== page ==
If there’s a complaint to be made about the film, it’s that Guardians closes on a climax that seems a repeat of the climaxes of both Captain America films, Thor: The Dark World, and The Avengers. But, much like the exposition that gets succinctly disposed with, this complaint hardly matters. What does matter is the interesting CGI world, cheeky dialogue, funny little character moments, and the soundtrack (Awesome Mix Vol. 1). If there’s evidence that Marvel has perfected its house style and taught the audience how to watch their movies, it’s the fact that they’ve made a movie featuring characters you’ve never heard of protecting a planet you don’t live on, and it’s every bit as compelling as the previously seen Earthbound adventures featuring Marvel’s A-List properties.


Go see it. This is the movie we’ve all been waiting for, a mashup of the Avengers and the Bad News Bears which, if we’re lucky, is only a hint of the shape of things to come.

Thursday, July 24, 2014

Snowpiercer Review

Snowpiercer 3.5

By: Steven Johnston

Bong Joon-Ho’s first English Language film, Snowpiercer, wasn’t reviewed by The Void Zone this year, but it wasn’t too long ago that we reviewed his 2006 Korean film, The Host, and recommended it. That, combined with the fact that Snowpiercer has made so many critics’ best lists already, I felt compelled to seek it out.

Snowpiercer depicts a post-apocalyptic world where a last ditch attempt to reverse the effects of global warming has led to a new Ice Age, and all surviving life on Earth has boarded a train which travels all the known railroads of Earth at great speed. This train was invented by the enigmatic, Social Darwinism spouting, billionaire industrialist known as Wilford (Ed Harris). He lives at the head of the train, and tends the engine. The rich passengers live lavishly at the front of the train, and the very poor live at the back of the train in poverty and squalor, and where many of the oldest passengers are amputees. No matter what your station, the powers that be, personified by Tilda Swinton’s Mason, use the cult of personality surrounding Wilford and the religious belief in the power of his engine to make sure that everyone stays in their place. After all, a shoe will never be fit to be a hat.

Enter Chris Evans’ Curtis who, along with his young assistant Edgar (Jaimie Bell), and his aged amputee mentor (John Hurt), embarks on a revolution to spring a security expert (Song Kang-ho) from the jail car, and fight their way to the front of the train to instill a new order.

Curtis has been described in other sources as a reluctant revolutionary. I disagree. Evans plays Curtis as a man of action, easily sliding into the role of the leader, but afraid of how far he might go. As he and his companions fight their way through the different cars of the train, and the level of violence and sacrifice increases, he reveals levels of regret, fear, and guilt which only become clear in the movie’s final act. It’s a 180 degree turn (within the action genre) from Evans’ Captain America role, where he plays a melancholy and sure-footed relic of a bygone era. It’s a great performance. In fact, the performances, staging, set and art direction, and cinematography are impeccable, but they are all in service of a by the numbers dystopian action thriller that lacks punch.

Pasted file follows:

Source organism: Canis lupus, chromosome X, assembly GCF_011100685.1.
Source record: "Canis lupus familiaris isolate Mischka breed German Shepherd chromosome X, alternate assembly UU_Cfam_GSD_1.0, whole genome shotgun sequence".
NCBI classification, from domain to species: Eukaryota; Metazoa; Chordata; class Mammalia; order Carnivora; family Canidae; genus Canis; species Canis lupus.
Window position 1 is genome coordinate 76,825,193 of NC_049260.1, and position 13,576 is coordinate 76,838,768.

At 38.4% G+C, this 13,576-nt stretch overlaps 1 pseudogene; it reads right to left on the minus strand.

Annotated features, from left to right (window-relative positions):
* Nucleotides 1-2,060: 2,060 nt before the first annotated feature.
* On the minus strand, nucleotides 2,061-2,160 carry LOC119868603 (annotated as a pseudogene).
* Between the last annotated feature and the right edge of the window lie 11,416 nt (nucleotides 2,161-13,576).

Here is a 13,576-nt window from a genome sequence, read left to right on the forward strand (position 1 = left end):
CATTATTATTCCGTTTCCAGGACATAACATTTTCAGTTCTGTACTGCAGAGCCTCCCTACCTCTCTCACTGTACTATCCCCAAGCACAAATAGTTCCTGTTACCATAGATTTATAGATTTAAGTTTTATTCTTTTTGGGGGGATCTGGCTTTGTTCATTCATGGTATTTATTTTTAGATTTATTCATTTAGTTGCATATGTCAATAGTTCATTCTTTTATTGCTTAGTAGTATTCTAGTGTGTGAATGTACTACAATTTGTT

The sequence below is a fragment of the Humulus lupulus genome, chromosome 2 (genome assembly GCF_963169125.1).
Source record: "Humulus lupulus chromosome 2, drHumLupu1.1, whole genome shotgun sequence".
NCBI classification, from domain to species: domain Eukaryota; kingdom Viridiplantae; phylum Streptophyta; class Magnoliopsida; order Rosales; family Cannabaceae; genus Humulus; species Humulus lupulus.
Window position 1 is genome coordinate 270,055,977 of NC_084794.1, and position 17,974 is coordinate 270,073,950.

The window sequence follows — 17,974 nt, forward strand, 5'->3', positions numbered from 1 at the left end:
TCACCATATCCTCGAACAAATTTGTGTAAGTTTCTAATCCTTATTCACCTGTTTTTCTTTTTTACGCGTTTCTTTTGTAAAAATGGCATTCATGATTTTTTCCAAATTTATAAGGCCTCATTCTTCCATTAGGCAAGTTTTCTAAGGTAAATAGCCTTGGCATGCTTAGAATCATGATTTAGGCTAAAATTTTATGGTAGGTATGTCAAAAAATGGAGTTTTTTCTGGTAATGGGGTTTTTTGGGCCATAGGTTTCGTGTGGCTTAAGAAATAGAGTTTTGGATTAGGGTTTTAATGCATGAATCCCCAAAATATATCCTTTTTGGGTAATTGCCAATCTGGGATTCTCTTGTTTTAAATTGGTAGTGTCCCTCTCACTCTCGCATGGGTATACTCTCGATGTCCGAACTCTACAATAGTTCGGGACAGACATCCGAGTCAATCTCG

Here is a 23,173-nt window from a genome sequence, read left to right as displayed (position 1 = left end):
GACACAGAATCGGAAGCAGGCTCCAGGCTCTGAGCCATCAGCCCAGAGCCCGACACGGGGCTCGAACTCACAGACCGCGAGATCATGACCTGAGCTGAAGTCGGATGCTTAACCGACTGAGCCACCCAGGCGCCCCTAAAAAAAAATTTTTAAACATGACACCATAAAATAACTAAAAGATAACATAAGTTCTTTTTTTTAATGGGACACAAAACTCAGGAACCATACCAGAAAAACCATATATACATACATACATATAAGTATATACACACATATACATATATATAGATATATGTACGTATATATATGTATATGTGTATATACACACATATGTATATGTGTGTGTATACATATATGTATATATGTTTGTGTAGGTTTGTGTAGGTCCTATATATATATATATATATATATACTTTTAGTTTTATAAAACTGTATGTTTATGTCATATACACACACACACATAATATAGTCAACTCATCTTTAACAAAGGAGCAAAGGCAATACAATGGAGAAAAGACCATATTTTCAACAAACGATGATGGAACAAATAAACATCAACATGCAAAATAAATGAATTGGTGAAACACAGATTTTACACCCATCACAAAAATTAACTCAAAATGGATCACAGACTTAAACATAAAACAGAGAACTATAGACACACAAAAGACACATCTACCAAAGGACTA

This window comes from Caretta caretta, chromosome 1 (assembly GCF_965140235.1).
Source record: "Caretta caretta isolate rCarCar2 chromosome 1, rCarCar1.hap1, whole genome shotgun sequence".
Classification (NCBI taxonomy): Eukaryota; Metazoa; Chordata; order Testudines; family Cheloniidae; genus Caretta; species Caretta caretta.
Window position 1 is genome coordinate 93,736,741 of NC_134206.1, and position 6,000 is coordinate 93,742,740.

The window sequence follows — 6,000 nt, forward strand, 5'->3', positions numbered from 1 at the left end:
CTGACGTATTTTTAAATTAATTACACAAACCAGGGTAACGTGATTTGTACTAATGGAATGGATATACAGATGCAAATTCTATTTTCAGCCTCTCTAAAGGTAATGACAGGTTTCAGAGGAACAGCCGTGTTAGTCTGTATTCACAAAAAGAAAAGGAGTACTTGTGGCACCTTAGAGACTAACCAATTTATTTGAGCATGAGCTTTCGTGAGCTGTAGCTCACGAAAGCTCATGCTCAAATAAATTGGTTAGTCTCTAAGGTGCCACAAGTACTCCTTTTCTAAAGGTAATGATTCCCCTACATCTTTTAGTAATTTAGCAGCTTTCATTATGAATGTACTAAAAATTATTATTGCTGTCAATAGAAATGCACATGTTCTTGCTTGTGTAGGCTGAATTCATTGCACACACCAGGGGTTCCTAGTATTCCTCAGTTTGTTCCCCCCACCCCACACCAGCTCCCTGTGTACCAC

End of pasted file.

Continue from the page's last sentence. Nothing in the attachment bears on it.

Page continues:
The characters are constantly moving from left to right along the length of the train. The plot of the movie doesn’t require the characters to actually solve any mysteries, uncover any truths, or even do anything more interesting than race to the front of the train, hacking and slashing their way forward until whatever of their number is left confronts Ed Harris who congratulates them on their grit and spunk, and spouts dialogue that wasn’t original when the Emperor was spouting it at the end of Return of the Jedi thirty years ago (again, this is not a problem with Harris, but the lines he’s given).


It’s a good movie, far better than average, but for me, it lacked the emotional resonance of other actioners this year like Captain America: The Winter Soldier, Dawn of the Planet of the Apes, or X-Men: Days of Future Past. It should also be noted that those movies all turn on the protagonists’ decisions to eschew violence or vengeance, whereas Snowpiercer’s characters can only solve their problems by punching, hacking, shooting, or exploding their enemies. In a summer that has seen so many heroes question whether simply pummeling one more person will solve their problems, it’s ironic that so many critics have embraced as one of the best movies of the year, a film that argues for beating down your enemies – even if the ultimate product is worthy of a recommendation.

Tuesday, July 15, 2014

The Void Zone Episode 122, or "Nick suggested a title. I just did this instead."

Apparently, a week was not enough to get over how bad Transformers 4 was. So, they still bitch about it. They also reviewed other (and better) movies.

Those movies were Errors of the Human Body, Romancing the Stone, and Earth to Echo.

Get it here or stream the show below!